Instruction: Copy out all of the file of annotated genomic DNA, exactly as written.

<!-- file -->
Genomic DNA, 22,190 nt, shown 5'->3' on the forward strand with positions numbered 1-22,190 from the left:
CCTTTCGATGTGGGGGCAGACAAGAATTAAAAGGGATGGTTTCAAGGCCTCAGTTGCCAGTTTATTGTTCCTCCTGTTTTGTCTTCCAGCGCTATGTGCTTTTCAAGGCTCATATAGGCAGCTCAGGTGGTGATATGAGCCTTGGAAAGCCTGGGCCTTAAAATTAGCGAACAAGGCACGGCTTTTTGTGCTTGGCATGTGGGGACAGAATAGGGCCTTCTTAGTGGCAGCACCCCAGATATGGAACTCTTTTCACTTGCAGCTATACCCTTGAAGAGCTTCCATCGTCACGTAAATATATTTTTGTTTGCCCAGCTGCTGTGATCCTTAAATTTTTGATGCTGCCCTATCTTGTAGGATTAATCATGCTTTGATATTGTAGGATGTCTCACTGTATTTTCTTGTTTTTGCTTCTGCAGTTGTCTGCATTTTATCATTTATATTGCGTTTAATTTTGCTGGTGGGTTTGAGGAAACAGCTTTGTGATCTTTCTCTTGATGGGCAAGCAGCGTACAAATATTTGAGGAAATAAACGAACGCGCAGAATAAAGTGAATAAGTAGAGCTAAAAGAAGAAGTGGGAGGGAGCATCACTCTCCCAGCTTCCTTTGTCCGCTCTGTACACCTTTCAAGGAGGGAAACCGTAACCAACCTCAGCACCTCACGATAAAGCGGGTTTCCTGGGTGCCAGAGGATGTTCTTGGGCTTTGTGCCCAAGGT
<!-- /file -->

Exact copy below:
Genomic DNA, 22,190 nt, shown 5'->3' on the forward strand with positions numbered 1-22,190 from the left:
CCTTTCGATGTGGGGGCAGACAAGAATTAAAAGGGATGGTTTCAAGGCCTCAGTTGCCAGTTTATTGTTCCTCCTGTTTTGTCTTCCAGCGCTATGTGCTTTTCAAGGCTCATATAGGCAGCTCAGGTGGTGATATGAGCCTTGGAAAGCCTGGGCCTTAAAATTAGCGAACAAGGCACGGCTTTTTGTGCTTGGCATGTGGGGACAGAATAGGGCCTTCTTAGTGGCAGCACCCCAGATATGGAACTCTTTTCACTTGCAGCTATACCCTTGAAGAGCTTCCATCGTCACGTAAATATATTTTTGTTTGCCCAGCTGCTGTGATCCTTAAATTTTTGATGCTGCCCTATCTTGTAGGATTAATCATGCTTTGATATTGTAGGATGTCTCACTGTATTTTCTTGTTTTTGCTTCTGCAGTTGTCTGCATTTTATCATTTATATTGCGTTTAATTTTGCTGGTGGGTTTGAGGAAACAGCTTTGTGATCTTTCTCTTGATGGGCAAGCAGCGTACAAATATTTGAGGAAATAAACGAACGCGCAGAATAAAGTGAATAAGTAGAGCTAAAAGAAGAAGTGGGAGGGAGCATCACTCTCCCAGCTTCCTTTGTCCGCTCTGTACACCTTTCAAGGAGGGAAACCGTAACCAACCTCAGCACCTCACGATAAAGCGGGTTTCCTGGGTGCCAGAGGATGTTCTTGGGCTTTGTGCCCAAGGT